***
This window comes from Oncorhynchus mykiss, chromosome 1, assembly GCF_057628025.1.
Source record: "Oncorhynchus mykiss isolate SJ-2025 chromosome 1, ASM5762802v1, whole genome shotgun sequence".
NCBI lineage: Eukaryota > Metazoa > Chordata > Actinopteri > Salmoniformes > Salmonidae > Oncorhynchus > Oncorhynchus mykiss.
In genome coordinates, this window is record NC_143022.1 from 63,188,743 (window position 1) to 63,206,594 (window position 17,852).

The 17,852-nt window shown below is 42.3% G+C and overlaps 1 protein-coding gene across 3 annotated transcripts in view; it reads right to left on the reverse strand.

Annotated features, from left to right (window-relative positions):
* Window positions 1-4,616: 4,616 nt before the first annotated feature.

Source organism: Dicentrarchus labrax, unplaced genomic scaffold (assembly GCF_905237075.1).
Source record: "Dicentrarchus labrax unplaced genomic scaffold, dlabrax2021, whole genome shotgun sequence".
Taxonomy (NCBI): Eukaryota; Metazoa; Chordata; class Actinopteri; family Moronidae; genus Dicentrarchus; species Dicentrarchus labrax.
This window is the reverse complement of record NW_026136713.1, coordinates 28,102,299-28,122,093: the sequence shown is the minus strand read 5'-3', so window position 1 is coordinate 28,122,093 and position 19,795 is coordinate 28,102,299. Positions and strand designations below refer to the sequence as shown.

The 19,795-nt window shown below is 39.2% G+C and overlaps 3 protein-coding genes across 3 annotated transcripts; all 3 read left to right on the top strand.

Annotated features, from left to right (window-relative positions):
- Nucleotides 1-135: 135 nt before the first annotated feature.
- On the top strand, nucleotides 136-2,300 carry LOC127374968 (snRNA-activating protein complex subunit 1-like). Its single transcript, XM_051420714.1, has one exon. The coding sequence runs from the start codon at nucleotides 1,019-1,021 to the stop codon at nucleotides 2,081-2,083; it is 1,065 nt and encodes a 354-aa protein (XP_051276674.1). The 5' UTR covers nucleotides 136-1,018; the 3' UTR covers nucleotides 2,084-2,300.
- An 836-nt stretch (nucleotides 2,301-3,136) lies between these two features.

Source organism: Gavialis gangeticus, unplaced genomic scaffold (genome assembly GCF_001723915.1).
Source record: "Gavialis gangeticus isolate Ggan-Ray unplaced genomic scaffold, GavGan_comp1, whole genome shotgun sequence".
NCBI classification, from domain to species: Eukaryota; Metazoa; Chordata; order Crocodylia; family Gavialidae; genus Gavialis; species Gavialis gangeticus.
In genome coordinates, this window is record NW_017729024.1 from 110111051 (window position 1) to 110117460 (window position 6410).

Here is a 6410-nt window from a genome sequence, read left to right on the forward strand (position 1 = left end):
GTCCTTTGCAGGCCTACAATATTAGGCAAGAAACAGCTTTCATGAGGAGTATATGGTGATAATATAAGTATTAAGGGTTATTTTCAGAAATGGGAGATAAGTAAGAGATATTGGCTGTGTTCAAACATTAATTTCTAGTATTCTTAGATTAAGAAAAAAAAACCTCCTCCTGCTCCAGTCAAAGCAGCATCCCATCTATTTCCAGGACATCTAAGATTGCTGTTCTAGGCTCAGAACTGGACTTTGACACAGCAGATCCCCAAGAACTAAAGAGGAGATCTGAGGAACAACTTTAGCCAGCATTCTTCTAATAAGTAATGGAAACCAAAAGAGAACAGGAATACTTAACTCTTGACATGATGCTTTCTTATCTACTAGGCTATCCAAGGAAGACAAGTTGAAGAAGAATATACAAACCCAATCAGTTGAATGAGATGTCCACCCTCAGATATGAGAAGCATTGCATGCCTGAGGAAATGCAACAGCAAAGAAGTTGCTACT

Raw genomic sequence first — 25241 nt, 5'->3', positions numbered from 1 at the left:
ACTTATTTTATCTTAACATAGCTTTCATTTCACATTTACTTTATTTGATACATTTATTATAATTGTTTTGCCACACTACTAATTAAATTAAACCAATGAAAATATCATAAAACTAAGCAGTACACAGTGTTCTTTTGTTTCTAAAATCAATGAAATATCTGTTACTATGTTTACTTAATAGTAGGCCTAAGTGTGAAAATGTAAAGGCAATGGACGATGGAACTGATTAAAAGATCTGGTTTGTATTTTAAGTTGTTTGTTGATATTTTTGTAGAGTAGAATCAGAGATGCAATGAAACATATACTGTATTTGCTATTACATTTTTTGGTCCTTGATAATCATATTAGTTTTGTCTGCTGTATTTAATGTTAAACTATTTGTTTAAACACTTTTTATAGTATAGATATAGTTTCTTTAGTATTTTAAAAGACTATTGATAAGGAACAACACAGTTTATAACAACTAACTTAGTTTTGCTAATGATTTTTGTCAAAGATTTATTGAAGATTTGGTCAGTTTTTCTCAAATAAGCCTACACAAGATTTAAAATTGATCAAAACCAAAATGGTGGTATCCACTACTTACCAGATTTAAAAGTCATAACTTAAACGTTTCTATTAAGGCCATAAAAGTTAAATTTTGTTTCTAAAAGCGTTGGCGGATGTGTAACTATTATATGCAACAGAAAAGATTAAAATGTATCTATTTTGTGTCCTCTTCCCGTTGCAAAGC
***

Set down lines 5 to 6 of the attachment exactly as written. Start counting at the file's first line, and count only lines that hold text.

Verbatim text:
The 17,852-nt window shown below is 42.3% G+C and overlaps 1 protein-coding gene across 3 annotated transcripts in view; it reads right to left on the reverse strand.

Annotated features, from left to right (window-relative positions):